And the donor is fracturing. It is this that we can identify as an element of
"the Chinese suicide."
As soon as the Chinese workers want to receive
36,000 USD instead of 3,600 USD, as soon as the lower section of the country
stops impatiently knocking at their door from below, the development will be
over. These are the two sources of linear modernizing growth.
Will more complex sources of attraction appear?
Let us describe them! While the coarser sources more or less account for the
"Chinese miracle," one does not need more refined sources. Its the principle
of Occams razor: do not complicate an essence! There is no need. That is the
Secondly. Who creates a situation that causes investment
Of course, there are forces that could perhaps
regulate investment flows. I am the first to point out that there are subjects
in the process. The process does now flow of its own accord. There are masters
within it certain people that control that process. But I have never said
that there are only masters! There are objective processes. There is an
objective name for an objective process "attractiveness" or "maximum profit."
Investment flows to wherever it can receive a
maximum profit. And special efforts must be made in order for it to flow in the
opposite direction. In order for water to flow uphill you need hydraulic
devices, pumps and the like. And to make it flow downhill you merely need to
pour it. And it will flow.
For now, this "water" is flowing into China,
largely because the attraction indicated is present there. When and I stress
this again! the Chinese peasant gets comfortable,
and the Chinese worker becomes leftist and unionized, these sources of investment will come to an end.
Then, no doubt, other, more refined sources will be found. Well, we shall see.
I would like to again stress the following. China
has agreed to play by modernizing or capitalist (depending on whether you
prefer Weber or Marx) rules. It has agreed to play to the rules that the master
of the rules has proposed. And it wants to win.
I dont believe that China will reject its
rightful win. The Chinese are a far less "warlike" people than the Vietnamese
or the Japanese. But they are not so soft that they will reject a win that they
are rightfully entitled to. We shall have to see what China will do! But China
has agreed (and it is in this (this!) that the fundamental weakness of the
great political strategist Deng Xiaoping lay) to play by the internationally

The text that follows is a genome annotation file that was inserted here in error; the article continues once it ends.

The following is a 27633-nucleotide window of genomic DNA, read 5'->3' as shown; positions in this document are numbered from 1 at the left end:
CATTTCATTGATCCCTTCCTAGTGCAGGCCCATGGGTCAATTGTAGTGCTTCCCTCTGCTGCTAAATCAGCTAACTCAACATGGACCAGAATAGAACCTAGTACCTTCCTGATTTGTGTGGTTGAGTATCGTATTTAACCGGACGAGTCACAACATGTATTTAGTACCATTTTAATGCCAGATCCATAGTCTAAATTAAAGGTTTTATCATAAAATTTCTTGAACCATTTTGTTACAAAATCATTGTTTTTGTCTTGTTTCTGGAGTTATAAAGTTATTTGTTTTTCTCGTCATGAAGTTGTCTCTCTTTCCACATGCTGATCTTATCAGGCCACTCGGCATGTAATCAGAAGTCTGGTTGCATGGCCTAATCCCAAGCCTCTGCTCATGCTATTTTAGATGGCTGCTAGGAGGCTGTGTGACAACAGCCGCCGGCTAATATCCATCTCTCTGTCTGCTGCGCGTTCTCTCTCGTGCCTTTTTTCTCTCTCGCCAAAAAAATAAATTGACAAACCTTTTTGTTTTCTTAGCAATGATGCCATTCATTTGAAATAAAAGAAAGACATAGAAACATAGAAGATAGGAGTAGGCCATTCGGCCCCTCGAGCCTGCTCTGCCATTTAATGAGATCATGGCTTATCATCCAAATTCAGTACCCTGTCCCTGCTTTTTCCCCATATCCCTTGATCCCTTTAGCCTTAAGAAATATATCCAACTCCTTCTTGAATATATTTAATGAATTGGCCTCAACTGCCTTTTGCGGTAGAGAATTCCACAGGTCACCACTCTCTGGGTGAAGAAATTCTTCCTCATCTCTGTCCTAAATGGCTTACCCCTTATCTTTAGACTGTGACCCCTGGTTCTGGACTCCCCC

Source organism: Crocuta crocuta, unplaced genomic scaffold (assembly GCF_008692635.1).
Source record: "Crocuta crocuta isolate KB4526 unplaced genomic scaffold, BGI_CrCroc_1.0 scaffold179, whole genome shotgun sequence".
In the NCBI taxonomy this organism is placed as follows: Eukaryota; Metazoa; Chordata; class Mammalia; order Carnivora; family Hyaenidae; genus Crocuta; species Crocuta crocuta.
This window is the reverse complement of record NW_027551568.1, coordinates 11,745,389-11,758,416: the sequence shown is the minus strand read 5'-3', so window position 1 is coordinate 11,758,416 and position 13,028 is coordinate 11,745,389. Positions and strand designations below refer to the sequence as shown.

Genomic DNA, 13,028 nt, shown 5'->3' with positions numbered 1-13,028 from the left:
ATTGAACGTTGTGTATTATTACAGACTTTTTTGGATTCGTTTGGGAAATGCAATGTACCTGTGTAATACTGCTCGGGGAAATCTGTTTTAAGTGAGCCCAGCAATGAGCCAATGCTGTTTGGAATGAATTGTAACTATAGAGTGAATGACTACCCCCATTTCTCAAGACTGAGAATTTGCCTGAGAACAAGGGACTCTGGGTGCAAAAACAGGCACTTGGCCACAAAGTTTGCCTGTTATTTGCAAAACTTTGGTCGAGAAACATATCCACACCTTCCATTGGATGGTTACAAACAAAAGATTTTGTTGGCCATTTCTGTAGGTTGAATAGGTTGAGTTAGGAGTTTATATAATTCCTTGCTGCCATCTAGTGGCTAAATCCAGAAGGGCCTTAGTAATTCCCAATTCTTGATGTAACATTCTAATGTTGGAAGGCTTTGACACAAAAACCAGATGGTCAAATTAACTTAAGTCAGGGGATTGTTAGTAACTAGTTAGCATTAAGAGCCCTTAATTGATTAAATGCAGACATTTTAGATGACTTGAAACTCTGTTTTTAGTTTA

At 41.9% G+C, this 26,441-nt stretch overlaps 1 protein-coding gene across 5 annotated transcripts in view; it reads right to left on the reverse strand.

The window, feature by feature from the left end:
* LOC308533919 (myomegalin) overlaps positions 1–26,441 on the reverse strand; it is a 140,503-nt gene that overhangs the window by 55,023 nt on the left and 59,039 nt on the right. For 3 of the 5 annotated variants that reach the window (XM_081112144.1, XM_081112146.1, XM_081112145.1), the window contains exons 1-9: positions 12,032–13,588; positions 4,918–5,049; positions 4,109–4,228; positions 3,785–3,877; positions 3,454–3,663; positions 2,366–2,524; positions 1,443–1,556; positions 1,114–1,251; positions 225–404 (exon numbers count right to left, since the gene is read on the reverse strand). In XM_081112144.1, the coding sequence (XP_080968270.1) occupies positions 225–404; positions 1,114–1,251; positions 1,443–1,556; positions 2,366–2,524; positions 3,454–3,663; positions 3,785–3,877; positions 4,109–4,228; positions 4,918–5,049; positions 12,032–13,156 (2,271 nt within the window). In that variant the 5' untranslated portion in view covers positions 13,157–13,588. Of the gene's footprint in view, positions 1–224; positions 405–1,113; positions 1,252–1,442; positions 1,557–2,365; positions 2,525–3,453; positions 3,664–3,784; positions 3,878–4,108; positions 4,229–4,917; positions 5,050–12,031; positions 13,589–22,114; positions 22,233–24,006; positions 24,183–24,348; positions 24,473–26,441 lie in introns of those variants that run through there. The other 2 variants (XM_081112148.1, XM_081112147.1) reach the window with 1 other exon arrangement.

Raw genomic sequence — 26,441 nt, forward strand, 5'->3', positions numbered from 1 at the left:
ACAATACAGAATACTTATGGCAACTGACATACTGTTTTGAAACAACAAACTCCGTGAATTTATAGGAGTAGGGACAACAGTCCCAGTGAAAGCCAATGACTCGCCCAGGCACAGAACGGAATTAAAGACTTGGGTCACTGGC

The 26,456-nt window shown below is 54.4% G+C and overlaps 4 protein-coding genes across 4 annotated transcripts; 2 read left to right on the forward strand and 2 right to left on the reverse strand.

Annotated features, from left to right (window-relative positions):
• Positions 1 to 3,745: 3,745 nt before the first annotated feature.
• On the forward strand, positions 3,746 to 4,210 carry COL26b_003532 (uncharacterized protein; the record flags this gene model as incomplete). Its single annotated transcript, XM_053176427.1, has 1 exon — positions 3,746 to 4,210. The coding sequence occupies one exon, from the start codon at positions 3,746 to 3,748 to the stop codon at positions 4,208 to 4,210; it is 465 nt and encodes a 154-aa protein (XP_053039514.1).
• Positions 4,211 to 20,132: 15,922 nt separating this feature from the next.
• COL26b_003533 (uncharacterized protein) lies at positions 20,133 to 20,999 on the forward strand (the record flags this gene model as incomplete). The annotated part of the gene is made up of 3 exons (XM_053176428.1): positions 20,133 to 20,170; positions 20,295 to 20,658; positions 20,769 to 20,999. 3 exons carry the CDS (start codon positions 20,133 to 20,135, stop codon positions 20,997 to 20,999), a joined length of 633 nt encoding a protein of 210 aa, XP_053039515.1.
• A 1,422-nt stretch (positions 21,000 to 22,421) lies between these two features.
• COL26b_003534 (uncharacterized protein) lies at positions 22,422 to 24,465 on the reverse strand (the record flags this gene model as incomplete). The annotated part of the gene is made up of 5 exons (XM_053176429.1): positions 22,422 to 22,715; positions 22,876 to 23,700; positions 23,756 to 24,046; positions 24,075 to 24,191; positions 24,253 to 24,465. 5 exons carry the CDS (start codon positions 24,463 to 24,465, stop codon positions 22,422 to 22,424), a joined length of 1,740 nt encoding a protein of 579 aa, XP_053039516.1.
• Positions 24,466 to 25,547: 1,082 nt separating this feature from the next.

The USSR refused to play by them for a certain
period of time. Yes, it collapsed. But this is not a matter of the rules
themselves coming to an end. And perhaps the destruction of the Soviet Union
came about precisely because it was frightening that the USSR had its own
non-modernizing project for development, that it had created its own,
alternative rules. And first those rules had to be shut off, and only then the
development as such. Otherwise you would shut off the normal development, and
everyone would go running to the Russians for their models. But now they dont
go running to the Russians. Or that is believed to be the case.
Thirdly, there is the division of the
inheritance. Do the results of the collapse of the USSR give the USA some
opportunities or not?
Let me tell you certain things of which Im
convinced. Over the course of the last two decades, we have managed to hang on
to Siberia only thanks to the Pentagons fear that the Chinese would take it.
In some sense they didnt quite let us fall apart in 1992, in 1993 and so on,
as a result of the Pentagons enormous fear that Siberia and the Far East would
be occupied by the Chinese.
Highly placed Americans specifically told me the
following with regard to this: "Imagine that youre ants. There are little ants
crawling about. Then throw a load of sugar under your bed. And just take a look
at what kind of ants will be climbing around after five years! Why did the ants
get so big? Because they got sugar, which is to say
resources. If the Chinese are given Russian (or, rather, Siberian)
resources, then theyll start running about so fast that we wont be able to
hold them back. So, Russians, please dont crumble! Were afraid of that and
dont want it to happen simply because of the above-mentioned reason."
Americans of a Republican orientation and the
Pentagon feared this in particular, even to a greater extent than the CIA. They
were really afraid of this!
But more recently something started to happen.
And everything that we now see is the result of what is happening. Were again
seeing that, despite Obamas declarations of friendship with Russia and so on,
the financing of the collapse of Russia by the Americans is being strengthened.
And the whole time it remains unclear what is
it that they dont like? To be honest, I really dont understand what it is
that they dont like about Putin, who they hate, and this is doubly true of Medvedev